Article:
“Do not judge so that you will not be judged. For in the way you judge, you will be judged; and by your standard of measure, it will be measured to you. Why do you look at the speck that is in your brother’s eye, but do not notice the log that is in your own eye? Or how can you say to your brother, ‘Let me take the speck out of your eye,’ and behold, the log is in your own eye? You hypocrite, first take the log out of your own eye, and then you will see clearly to take the speck out of your brother’s eye.
Which brings me to the E.J. Dionne piece, “Christian leaders call out the heresy of Trumpism.” The op-ed is a promotion of a website/video, produced and populated by a very respectable list of left-leaning Evangelicals. Some of the people that are featured in the video (say Tony Campolo and Ron Sider) are people I have read eagerly and that have deeply influenced me. They believe, simply, that support of Trump is incompatible with Christian faith. So definite are their pronouncements that I could not help but recall Mattthew 7 – the final of the three chapters of the Sermon on the Mount – quoted above.
Disclaimer – this statement does not name names, from Trump to anyone else. However, it is clear who they are speaking about – abundantly clear. It engages in widespread and common liberal tropes that make it plain where they are drawing lines and just who they are talking about. Then there is the fact that Dionne names it plainly.
They accuse conservatives of divisiveness, yet leave no room for disagreement. They “reject any doctrines or strategies that divide us,” and yet they imply that support of Trump is inherently racist. They decry bigotry, and yet is not the presumption that support of Trump cannot in any fashion be reconciled with Christian faith bigoted?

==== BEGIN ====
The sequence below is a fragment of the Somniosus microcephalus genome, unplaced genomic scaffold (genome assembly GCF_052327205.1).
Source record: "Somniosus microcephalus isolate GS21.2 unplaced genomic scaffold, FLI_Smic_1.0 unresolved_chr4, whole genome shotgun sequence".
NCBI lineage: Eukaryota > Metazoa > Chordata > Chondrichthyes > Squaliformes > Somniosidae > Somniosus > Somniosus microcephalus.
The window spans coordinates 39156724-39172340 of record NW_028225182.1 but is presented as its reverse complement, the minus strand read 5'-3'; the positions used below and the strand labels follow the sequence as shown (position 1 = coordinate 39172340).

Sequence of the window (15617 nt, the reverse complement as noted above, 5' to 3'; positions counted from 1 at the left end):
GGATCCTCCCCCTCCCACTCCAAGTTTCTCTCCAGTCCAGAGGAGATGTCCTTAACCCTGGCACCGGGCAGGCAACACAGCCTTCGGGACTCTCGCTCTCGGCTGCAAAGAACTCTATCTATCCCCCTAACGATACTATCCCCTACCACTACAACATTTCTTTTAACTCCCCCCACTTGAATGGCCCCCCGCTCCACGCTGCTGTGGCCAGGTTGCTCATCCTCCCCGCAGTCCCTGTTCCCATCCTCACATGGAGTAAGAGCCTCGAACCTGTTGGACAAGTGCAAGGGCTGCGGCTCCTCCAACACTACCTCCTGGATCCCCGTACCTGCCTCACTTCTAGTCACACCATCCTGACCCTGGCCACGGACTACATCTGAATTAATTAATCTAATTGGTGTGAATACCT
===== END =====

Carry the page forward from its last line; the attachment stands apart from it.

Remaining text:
It would be very easy to go through their statement and deal with it point-by-point, but under these circumstances it seems like a pointless exercise. They offer no evidence for their claims, they simply assert them – and all those assertions are just ugly about people that disagree with them. There is little point trying to deal with them substantively because they are simply declaring who is bad and who is good. Is that not the same “crime” they are accusing conservatives of, just with a different target for their presumptions of bad?
If there is to be Christian unity on politics or theology or anything else – Heck, forget unity, just Christian fraternity – we have got to learn to temper our convictions with grace. We have got to remember that we are all wrong somewhere, that we are all sinners.
They say they want to “Reclaim Jesus.” I agree to that. But I don’t think that starts by condemning, with labels and name-calling, fellow Christians that disagree with you.